- 16/06/2020 at 23:09 #138301bruce rossParticipant
Wondering if anyone games in (12mm )1/144 scale WW2? What size table do you use and what rules? I’m trying to figure out if there would be much difference between 10mm (what I’m currently leaning toward) or 12mm on the same size table? Ever since I saw the pictures of the new Victrix line I’m waffling a bit 🙂17/06/2020 at 01:55 #138302Mike HeaddenParticipant
I game in 10mm for WW2, mainly using Pendraken stuff.
They are 1:150 rather than 1:144 so not a huge difference but a noticeable one, depending on your eyesight and how picky you are. 🙂
Being metal they are heavier, though possibly more robust.
Costwise, by the time you factor in cost of model and decals, they are much of a muchness.
There are far more 10mm than 12mm models available so if breadth of coverage is important 10mm would win out at the moment.
Pendraken are revamping many of their older models. Here’s a current PzIV H
Whichever scale you chose, have fun!
Growing old is mandatory, growing up is entirely optional!17/06/2020 at 05:16 #138304Alexander Hay-WhittonParticipant
I’ve just ordered a trio of those Mk IVs, as it happens.17/06/2020 at 06:22 #138306Steve JohnsonParticipant
I’ve played a game with a friend who had 12mm tanks and infantry versus my 10mm and there is a very noticeable difference. Not deal breaking by any means, but as others have said, there is currently a greater choice in 10mm.17/06/2020 at 07:09 #138307Norm SParticipant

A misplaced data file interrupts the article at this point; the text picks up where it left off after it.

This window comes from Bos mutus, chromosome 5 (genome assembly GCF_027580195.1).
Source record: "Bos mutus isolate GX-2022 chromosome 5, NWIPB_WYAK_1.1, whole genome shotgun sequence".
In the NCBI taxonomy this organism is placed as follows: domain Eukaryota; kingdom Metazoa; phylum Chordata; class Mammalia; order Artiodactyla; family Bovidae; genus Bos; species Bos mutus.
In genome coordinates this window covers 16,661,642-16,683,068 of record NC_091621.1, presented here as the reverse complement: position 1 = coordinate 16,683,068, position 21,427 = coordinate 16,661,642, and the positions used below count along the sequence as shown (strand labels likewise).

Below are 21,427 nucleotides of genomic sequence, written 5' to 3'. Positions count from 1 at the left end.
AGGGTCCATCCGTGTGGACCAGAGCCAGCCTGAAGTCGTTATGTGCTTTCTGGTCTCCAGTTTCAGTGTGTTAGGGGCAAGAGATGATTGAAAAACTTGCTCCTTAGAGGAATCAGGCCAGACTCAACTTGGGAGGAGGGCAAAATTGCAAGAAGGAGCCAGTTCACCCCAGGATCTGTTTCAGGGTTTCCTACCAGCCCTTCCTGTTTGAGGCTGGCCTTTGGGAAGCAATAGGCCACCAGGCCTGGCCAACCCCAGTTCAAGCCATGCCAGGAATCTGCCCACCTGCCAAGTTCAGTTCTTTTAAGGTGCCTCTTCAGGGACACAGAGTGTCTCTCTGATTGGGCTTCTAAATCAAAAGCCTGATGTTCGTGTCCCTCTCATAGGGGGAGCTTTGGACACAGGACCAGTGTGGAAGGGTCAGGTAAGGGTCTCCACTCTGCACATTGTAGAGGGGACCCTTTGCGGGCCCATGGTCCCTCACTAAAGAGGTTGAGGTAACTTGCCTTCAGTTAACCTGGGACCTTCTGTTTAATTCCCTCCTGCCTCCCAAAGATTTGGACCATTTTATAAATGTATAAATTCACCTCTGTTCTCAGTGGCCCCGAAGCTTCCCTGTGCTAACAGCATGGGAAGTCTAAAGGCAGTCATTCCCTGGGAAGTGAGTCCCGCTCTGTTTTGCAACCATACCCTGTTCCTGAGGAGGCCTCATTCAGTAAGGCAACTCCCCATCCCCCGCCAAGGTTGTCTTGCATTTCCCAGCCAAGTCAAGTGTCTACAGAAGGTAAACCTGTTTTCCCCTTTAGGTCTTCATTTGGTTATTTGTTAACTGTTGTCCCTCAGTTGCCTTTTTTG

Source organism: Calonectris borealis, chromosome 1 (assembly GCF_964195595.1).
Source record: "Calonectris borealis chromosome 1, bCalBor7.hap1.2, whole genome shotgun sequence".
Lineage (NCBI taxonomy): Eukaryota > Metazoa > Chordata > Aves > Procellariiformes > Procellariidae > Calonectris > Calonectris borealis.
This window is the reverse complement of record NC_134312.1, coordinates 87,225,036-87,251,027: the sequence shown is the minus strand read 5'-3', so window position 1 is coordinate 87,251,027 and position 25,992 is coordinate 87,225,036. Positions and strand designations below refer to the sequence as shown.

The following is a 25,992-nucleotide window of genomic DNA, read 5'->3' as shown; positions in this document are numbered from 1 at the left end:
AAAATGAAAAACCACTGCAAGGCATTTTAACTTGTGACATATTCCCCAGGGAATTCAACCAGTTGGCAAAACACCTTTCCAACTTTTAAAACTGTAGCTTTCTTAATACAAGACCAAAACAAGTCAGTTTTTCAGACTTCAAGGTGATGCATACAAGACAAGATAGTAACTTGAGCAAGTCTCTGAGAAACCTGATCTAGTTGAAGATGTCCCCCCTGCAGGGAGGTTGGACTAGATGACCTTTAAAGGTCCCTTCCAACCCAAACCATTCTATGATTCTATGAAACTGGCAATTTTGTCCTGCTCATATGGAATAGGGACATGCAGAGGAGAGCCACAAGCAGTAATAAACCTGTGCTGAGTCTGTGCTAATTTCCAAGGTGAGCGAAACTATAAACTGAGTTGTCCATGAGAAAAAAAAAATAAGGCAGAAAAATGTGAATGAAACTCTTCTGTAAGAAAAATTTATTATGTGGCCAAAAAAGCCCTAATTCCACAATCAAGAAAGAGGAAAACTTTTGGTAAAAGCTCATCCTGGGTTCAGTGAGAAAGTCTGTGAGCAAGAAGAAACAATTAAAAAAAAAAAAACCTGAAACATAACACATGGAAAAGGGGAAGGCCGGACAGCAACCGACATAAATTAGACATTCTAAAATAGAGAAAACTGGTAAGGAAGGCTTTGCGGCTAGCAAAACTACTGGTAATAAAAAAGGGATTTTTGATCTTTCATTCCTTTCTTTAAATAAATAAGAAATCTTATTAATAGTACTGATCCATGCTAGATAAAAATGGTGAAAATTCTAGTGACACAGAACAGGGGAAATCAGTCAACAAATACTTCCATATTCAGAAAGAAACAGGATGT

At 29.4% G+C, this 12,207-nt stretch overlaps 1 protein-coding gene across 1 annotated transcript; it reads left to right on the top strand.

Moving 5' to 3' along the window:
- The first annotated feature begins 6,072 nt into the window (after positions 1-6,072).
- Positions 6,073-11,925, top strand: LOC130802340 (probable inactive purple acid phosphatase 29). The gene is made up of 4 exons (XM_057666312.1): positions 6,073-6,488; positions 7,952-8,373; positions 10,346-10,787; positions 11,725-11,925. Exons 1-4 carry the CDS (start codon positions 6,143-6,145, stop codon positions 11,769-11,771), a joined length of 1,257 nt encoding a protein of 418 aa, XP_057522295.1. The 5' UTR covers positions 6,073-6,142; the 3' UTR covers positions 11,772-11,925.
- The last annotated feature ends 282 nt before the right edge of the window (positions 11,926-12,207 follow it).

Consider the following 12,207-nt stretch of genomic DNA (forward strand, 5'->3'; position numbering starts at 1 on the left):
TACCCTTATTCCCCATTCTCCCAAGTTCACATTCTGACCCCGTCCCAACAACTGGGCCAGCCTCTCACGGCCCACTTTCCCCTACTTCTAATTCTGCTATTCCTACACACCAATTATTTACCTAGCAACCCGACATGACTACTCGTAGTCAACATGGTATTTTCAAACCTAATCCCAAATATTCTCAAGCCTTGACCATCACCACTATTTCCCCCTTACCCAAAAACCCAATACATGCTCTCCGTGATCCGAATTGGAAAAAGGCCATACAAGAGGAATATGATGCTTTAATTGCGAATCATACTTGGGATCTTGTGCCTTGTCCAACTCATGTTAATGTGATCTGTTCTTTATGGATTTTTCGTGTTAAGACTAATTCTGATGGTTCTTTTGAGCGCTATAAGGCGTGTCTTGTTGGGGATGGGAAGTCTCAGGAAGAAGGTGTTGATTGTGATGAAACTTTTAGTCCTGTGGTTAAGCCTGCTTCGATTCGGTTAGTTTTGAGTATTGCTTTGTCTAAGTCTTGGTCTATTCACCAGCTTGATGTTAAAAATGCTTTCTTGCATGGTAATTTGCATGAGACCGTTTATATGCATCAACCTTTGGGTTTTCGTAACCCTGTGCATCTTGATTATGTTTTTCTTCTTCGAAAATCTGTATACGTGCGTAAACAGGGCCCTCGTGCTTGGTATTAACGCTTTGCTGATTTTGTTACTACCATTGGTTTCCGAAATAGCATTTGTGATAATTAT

Yes, there is a difference, so I would pick one and stick with it.
As said at the moment 10mm has the greater range for WWII and modern.
For small actions, say a reinforced company, a 4’ x 3’ gaming area is more than adequate.
As for rules, use any. If they are based in inches, convert to centimetres. I’ve never felt that 10mm / 12mm looks particularly good for single based figures, so I would go for stands / groups, even if playing something that usually advocates single basing. A ton of people are quite happy with 10mm on singles and will disagree with what I have just said – as with most things, most of this is personal preference.
You could probably do with putting in a sample order so that you can physically see what is what.17/06/2020 at 09:21 #138316General SladeParticipant
I use Minifigs which are listed on the website as 10/12mm. So maybe I get the best of both worlds? Or maybe they are just hedging their bets.17/06/2020 at 13:59 #138335Mike HeaddenParticipant
The only downside to the Victrix vehicles that I can see is the need to buy in multiples of 6. With Minifigs or Pendraken, as examples, if you need 3 or 7 you can buy that many. This may, or may not, be something you see as a problem.
Growing old is mandatory, growing up is entirely optional!19/06/2020 at 06:03 #138401ian pillayParticipant
I have 10/12mm minifigs and Pendraken for my Crossfire forces. They mix well. Though minifigs are more ‘dainty’. Vehicles on the other hand can look out of scale, however that doesn’t overly bother me and I mount all my vehicles anyway. There does seem to be a greater selection of 10mm for WWII than 1/144 as the others have already mentioned.